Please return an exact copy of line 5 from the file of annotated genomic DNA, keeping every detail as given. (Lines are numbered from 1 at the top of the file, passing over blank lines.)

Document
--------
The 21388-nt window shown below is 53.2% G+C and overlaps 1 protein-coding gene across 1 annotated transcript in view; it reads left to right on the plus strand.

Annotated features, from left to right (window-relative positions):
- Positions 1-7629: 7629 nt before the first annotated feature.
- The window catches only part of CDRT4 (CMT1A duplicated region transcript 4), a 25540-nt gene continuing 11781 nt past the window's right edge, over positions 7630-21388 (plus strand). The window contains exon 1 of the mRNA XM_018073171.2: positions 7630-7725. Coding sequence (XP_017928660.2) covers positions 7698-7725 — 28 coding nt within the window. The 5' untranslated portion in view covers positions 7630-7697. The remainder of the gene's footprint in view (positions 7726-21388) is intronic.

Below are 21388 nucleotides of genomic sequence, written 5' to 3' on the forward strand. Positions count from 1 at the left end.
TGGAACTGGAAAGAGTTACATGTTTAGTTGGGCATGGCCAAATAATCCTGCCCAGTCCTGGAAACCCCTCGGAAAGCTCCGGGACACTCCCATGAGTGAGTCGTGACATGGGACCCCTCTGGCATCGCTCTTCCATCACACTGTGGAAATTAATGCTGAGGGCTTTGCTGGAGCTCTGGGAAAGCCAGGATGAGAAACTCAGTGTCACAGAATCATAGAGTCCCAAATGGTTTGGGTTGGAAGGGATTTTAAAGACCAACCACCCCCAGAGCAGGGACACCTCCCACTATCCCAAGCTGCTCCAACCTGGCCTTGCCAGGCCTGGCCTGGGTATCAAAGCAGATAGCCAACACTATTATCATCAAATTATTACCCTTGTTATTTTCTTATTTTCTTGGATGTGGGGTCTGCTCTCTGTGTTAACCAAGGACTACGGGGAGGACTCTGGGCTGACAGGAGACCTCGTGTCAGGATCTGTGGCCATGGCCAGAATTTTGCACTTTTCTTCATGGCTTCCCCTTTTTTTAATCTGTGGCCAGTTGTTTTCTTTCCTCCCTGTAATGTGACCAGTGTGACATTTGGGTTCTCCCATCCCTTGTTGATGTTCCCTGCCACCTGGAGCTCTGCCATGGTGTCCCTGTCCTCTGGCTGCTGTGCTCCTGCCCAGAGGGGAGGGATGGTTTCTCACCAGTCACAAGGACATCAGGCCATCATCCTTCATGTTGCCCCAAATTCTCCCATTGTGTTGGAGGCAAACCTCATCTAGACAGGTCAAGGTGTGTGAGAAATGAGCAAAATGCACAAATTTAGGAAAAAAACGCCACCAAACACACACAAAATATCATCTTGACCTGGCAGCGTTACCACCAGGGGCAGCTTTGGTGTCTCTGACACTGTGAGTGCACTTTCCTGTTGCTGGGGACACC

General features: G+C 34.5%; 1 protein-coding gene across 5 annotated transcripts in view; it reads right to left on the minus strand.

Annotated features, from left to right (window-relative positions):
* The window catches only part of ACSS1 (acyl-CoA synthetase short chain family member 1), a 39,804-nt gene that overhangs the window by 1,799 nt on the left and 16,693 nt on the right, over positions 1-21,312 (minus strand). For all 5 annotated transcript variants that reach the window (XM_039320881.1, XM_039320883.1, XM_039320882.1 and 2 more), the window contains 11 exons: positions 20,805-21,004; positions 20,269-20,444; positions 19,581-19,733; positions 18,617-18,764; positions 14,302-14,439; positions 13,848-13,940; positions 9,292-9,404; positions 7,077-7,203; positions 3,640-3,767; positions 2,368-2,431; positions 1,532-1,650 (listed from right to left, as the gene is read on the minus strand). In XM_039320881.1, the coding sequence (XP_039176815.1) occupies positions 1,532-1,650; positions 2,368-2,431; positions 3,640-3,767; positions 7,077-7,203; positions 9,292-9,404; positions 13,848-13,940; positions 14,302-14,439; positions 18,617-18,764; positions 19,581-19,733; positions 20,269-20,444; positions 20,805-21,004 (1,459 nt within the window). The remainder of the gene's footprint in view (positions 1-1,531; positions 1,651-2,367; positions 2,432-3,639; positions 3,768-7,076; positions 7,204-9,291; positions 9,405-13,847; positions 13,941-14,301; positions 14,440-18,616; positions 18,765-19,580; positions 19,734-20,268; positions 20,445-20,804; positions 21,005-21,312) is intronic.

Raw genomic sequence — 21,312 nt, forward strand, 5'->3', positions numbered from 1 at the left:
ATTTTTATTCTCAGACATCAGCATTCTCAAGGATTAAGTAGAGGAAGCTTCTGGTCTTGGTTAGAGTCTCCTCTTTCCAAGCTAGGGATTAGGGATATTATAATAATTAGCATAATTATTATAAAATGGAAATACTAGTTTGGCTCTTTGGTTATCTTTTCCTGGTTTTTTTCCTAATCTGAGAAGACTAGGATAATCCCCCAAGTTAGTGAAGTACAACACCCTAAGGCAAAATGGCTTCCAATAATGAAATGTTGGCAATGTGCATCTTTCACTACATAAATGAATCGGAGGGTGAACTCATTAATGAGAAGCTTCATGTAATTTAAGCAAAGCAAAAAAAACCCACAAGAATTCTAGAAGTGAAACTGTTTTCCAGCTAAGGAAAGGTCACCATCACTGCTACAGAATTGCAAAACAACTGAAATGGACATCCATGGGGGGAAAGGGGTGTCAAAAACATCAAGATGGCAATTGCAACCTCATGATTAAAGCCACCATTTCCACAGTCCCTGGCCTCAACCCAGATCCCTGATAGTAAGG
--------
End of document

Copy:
Below are 21388 nucleotides of genomic sequence, written 5' to 3' on the forward strand. Positions count from 1 at the left end.